Monday, April 3, 2017

Five books on the United States Colored Troops Civil War experience


1. Freedom by the Sword: The U.S. Colored Troops, 1862-1867 by William A. Dobak (2011).

Cornish's The Sable Arm (1956) is a pathbreaking classic and Trudeau's Like Men of War (1998) might be most widely recognized, but Dobak's comprehensive book is arguably the best military history of the USCT contributions to the Union war effort. It ably discusses federal emancipation and recruitment policy, with the bulk of the study covering USCT organization and operations in all theaters while also extending its military treatment into Reconstruction.

2. Milliken's Bend: A Civil War Battle in History and Memory by Linda Barnickel (2013).

Surrendering black troops could often expect a grim variety of responses from their Confederate foes, from POW status (sometimes accompanied by hard labor) to reenslavement to execution. Fort Pillow is, of course, the most notorious large-scale killing of USCT soldiers taken in the act of surrendering, but like events of differing scales occurred on other fields, and Barnickel's study of Milliken's Bend ranks among the best examinations of those battles in which black troops figured most prominently.

3. Soldiers in the Army of Freedom: The 1st Kansas Colored, the Civil War's First African American Combat Unit by Ian Michael Spurgeon (2014).

The next three recommendations cover unit studies of USCT regiments that fought in those Civil War fronts where black military contributions were most significant. The 1st Kansas (later 79th USCT) was the first black regiment to see combat (at Island Mound in Missouri) and fought in the Trans-Mississippi borderlands for the rest of the war, along the way suffering tremendous losses at Poison Spring in 1864.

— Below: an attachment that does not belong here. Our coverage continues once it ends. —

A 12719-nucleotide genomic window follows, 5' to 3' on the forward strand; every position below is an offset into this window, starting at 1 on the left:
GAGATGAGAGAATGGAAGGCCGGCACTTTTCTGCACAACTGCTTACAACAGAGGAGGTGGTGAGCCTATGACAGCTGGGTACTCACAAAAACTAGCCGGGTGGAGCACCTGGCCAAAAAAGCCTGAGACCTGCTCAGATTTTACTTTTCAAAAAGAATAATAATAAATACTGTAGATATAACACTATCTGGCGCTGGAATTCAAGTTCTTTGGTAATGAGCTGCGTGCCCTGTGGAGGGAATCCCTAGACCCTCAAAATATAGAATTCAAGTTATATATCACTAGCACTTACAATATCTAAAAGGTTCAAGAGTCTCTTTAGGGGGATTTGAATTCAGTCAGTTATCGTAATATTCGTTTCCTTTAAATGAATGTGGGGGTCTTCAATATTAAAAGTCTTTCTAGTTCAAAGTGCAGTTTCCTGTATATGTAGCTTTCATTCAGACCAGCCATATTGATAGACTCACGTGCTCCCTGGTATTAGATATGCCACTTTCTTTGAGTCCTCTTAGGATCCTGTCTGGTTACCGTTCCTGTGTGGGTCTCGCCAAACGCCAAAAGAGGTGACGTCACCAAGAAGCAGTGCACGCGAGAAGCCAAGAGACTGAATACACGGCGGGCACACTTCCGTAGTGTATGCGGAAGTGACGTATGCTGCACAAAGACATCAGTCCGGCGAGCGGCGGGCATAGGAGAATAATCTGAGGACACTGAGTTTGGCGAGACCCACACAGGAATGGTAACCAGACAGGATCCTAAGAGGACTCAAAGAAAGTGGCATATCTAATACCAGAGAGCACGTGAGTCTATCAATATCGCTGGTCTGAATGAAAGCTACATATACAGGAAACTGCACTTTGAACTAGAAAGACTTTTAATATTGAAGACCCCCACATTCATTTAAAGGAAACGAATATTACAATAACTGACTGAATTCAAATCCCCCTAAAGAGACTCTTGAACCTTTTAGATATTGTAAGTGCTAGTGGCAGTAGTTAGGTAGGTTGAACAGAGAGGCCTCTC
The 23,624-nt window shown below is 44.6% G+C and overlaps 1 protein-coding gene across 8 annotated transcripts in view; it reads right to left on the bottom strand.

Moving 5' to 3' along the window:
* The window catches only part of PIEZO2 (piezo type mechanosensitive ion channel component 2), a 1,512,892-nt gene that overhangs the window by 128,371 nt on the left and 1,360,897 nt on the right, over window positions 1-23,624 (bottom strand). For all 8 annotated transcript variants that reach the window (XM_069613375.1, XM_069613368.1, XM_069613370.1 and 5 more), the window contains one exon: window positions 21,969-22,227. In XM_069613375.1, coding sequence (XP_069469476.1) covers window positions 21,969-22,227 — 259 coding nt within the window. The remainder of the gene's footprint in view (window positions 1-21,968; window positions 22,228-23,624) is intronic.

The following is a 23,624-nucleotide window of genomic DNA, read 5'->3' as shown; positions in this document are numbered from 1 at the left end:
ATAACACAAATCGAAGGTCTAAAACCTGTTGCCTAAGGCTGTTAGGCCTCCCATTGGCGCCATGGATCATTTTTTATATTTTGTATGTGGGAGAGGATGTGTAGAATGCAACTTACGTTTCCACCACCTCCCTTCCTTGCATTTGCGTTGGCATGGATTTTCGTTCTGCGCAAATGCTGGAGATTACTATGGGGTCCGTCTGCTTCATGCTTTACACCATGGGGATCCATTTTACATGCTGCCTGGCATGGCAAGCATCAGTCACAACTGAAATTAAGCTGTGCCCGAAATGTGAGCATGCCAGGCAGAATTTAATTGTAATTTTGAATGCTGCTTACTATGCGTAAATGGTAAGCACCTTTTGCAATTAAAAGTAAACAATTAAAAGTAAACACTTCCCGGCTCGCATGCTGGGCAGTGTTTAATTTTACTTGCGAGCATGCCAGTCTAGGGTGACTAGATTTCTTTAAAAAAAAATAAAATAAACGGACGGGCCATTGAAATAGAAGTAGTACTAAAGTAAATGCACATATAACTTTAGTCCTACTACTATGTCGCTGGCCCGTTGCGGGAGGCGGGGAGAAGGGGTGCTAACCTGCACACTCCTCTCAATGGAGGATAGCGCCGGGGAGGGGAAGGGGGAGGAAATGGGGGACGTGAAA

4. Firebrand of Liberty: The Story of Two Black Regiments That Changed the Course of the Civil War by Stephen V. Ash (2008).

Ash's book is a fine primer on the Sea Island experience, the Port Royal Experiment, the freedmen soldier partnership with eastern abolitionists, and lesser-known USCT operations conducted along the South Atlantic coastline.

5. The 36th Infantry United States Colored Troops in the Civil War: A History and Roster by James K. Bryant II (2012).

The 36th was a late-1863 USCT unit redesignation of the 2nd North Carolina Colored Infantry. The regiment participated in numerous raids in Virginia and North Carolina, and was one of the USCT regiments that figured most prominently at the Battle of New Market Heights (Richmond-Petersburg Campaign) in late September 1864. Bryant spent much of his academic training and career studying this unit, and it shows in the depth and quality of the history and roster.

2 comments:

  1. I really enjoy these five books posts. Keep them coming.

    I found this one interesting in its lack of any conventional books about USCT. James Price published a blog on the best 12 books about usct soldiers a little while back and they couldn't be more different. Also all are published in the last ten years.

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    Replies
    1. Thanks for the heads-up on Jimmy's list. I just checked it out. Yes, while I try to pay homage to the classics on occasion, my list bias will more often lean toward works of more recent vintage.

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